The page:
Given the hype surrounding Sony's controversial film The Interview, it's understandable why some suggested the company's security breach could be a simple publicity stunt. Given the embarrassing emails between the company's top executives which were also leaked, it clearly wasn't. But the publicity generated for the film, which depicts an attempted assassination of North Korean leader Kim Jong-Un by hapless American journalists, has been exceptional.
After hackers stole a bunch of the firm's data and leaked it online, they threatened further retribution if the film got a theatrical release. Sony initially decided to pull the release and so, before being seen by a single member of the general public, The Interview became the centre of a public debate about cyber warfare, censorship and terrorism. Not many films draw the ire of foreign Government officials and also tacit endorsement from the most powerful man in the world.
But has all the hype paid off? The film is estimated to have cost around $75m (£49.6m) to produce and market, but pulled in just $31m in online video sales in the two weeks since its launch on Christmas Eve, plus $5m from its limited release in cinemas.
Some of today's headlines have framed this achievement as a success. Certainly compared to not releasing it at all the film has performed well, and it is in fact Sony's most successful video on-demand production ever released, and it's still relatively early days. It's also yet to be released internationally, which could also bolster Sony's coffers.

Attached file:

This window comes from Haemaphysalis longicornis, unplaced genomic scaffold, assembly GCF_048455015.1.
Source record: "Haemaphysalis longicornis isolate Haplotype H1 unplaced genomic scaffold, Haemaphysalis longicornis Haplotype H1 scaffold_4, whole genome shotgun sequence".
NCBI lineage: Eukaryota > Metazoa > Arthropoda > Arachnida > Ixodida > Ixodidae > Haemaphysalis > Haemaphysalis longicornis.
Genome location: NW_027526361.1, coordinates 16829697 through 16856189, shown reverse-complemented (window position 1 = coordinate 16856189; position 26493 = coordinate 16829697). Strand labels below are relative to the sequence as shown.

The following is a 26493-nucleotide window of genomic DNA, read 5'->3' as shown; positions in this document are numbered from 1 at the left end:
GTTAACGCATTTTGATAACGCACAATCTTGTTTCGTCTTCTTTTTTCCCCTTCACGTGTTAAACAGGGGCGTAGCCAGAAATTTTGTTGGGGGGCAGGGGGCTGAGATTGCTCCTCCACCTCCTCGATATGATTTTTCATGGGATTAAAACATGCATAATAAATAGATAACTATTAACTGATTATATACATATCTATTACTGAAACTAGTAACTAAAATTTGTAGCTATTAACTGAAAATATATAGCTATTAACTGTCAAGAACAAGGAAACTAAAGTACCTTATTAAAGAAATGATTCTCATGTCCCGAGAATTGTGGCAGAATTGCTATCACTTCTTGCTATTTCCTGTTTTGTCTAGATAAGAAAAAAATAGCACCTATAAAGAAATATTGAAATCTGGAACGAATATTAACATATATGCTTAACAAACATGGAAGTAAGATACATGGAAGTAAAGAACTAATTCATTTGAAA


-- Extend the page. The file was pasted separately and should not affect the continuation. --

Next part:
But even if Sony recoups the money it spent, the film has hardly been a runaway success. Data whizz Nate Silver estimated that The Interview could have generated around $100m in takings based on the success of similar films, even without the hype. Pineapple Express, one of Seth Rogen and James Franco's other most popular films, took $112m at cinemas worldwide.
The film hasn't exactly won over critics either, with many praising the decision to actually release it but questioning whether such a fuss was worth being kicked up over a fairly mediocre film. The Interview's online sales so far certainly demonstrate the massive potential for the video on-demand market, but it seems the conspiracy theorists who thought Sony were up to something can rest easy.